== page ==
Given a dynamical model—in the present case implemented with GP—MPC proceeds by explicitly optimizing the set of N future inputs \(\mathscr {X} = \{ \mathbf {x}_{k+1}, \mathbf {x}_{k+2}, \ldots , \mathbf {x}_{k+N} \}\) over a predetermined prediction horizon N time steps into the future such that the system produces some pre-specified schedule of internal temperature as closely as possible. Note that at time k, (2) predicts only one step ahead, but the temperature prediction \(\widehat{y}_{k+2}\) requires the autoregressive input \(y_{k+1}\), which is unknown at time k since at that point it lies in the future. Consequently, \(y_{k+1}\) is approximated by \(\widehat{y}_{k+1}\), the predicted quantity from the previous time step. Similarly, predicting \(\widehat{y}_{k+3}\) utilizes \(\widehat{y}_{k+1}\) and \(\widehat{y}_{k+2}\), and so on. The requirement on the prediction accuracy of the model is thus quite stringent; in fact, selecting and calibrating the predictive model is widely quoted as consuming 75% of the cost of a conventional MPC project [11]. The details of the training of the GP dynamical models and their performance on MPC fall outside the scope of the present paper and will be published elsewhere.

The quite general simulation framework we have employed is shown in Fig. 4, and is based on the widely-used EnergyPlus building simulator [5] (Block 1) that allows external monitoring and control of its internal states via Functional Mockup Interfaces (FMIs) [2] (Block 2). The training of the GP model, usually termed system identification in the control literature, was performed using data obtained by exciting the (simulated) building in so-called open loop, that is, without any feedback control (Blocks 1 and 3). Once trained and validated (Blocks 4 and 5), the GP model was employed in an MPC framework as outlined above (Blocks 1 and 6). It would be extremely inconvenient and cumbersome to embed the GP training and validation procedures within the building simulation and control framework in Fig. 4. The complexity of the resulting software would be very high and difficult to manage. Further, incorporating non-GP comparator models would add to this complexity. We have thus chosen to modularize the software and employ GPML for the interchange of GP models. The building simulator was configured to independently generate the open-loop excitation data, which was passed to a fairly conventional GP training framework (shown within the dashed box at the bottom right of Fig. 4 (Blocks 3, 4 and 5). The resulting trained and validated dynamical GP model was then emitted as a textual GPML file, and this used as an input to the (separate) MPC program (Block 6). It is thus clear that GPML has facilitated a high degree of software modularity as well as exposing the key predictive dynamical model to independent scrutiny.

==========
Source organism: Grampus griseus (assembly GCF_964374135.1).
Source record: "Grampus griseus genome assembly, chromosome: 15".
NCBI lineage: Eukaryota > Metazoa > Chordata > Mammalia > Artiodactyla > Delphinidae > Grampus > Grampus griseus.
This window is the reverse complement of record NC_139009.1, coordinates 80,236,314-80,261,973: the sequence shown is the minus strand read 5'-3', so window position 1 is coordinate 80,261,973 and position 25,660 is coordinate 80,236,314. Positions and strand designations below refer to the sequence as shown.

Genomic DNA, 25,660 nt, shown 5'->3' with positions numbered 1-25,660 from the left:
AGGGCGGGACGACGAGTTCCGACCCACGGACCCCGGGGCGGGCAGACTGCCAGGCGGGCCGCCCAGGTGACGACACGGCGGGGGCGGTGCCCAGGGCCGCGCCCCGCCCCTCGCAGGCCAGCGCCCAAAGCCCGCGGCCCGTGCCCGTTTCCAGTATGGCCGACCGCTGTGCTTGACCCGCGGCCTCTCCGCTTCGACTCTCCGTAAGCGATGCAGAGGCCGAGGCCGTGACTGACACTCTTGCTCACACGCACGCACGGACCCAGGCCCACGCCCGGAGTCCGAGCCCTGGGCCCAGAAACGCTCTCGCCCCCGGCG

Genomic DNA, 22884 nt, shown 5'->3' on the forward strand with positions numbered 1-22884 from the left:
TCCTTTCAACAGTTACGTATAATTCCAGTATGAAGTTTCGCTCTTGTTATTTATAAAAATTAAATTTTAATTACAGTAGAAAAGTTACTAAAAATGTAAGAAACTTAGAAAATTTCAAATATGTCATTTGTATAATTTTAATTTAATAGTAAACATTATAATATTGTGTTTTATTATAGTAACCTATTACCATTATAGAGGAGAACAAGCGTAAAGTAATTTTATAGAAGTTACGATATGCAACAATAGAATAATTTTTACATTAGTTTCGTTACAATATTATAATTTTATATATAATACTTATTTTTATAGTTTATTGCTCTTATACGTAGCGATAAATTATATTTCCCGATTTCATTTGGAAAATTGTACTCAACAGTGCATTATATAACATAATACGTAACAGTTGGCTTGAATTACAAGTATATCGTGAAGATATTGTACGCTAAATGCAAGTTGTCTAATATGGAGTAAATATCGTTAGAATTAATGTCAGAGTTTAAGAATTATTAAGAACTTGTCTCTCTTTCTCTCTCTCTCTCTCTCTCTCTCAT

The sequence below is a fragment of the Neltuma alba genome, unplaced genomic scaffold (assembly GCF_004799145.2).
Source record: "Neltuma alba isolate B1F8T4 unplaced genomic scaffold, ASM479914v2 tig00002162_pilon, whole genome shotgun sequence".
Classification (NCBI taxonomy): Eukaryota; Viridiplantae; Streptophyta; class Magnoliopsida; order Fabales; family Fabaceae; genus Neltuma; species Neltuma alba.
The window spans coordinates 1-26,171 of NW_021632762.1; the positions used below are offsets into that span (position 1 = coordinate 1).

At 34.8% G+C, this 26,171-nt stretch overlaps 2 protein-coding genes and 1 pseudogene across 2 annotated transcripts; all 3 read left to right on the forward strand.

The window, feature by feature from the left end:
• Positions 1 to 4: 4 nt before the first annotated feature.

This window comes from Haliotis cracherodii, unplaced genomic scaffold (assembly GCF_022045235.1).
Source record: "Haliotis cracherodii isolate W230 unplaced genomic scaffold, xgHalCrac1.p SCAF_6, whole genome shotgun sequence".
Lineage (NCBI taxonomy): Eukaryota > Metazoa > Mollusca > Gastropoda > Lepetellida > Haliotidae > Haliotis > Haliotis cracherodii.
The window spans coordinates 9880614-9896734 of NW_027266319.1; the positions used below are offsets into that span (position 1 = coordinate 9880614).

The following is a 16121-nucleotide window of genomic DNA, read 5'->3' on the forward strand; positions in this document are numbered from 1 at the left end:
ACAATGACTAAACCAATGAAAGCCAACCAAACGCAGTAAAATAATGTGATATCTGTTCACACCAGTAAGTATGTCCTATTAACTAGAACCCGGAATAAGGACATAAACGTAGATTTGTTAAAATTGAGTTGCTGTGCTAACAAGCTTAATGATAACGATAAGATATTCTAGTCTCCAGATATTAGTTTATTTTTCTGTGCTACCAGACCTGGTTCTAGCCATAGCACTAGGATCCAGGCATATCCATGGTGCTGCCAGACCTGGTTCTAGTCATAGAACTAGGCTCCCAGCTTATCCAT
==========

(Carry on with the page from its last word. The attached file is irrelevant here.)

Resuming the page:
Fig. 4

Overview of the process employed in this work for MPC

An example of of the results of the model predictive control of a simulated single-zone building are shown in Fig. 5. The upper plot is the controlled internal temperature and shows that this quantity is being credibly maintained within a ±2 C tolerance band during the specified occupied periods of the building. A full, comprehensive account of the GP training procedures as well as complete MPC results will be published elsewhere. The best model presented in GPML form can be found at: https://figshare.com/articles/gpTreeConstantWFInVall_xml/7398797.
Fig. 5

Typical results of MPC controlling a single-zone building for the (test) month of February. The upper plot is the internal zone temperature, and the lower plot the controlled variable of mass flow rate of water through a radiator. The rectangular upper plot represents the temperature schedule along with a \(\pm 2\) C comfort tolerance band

7 Discussion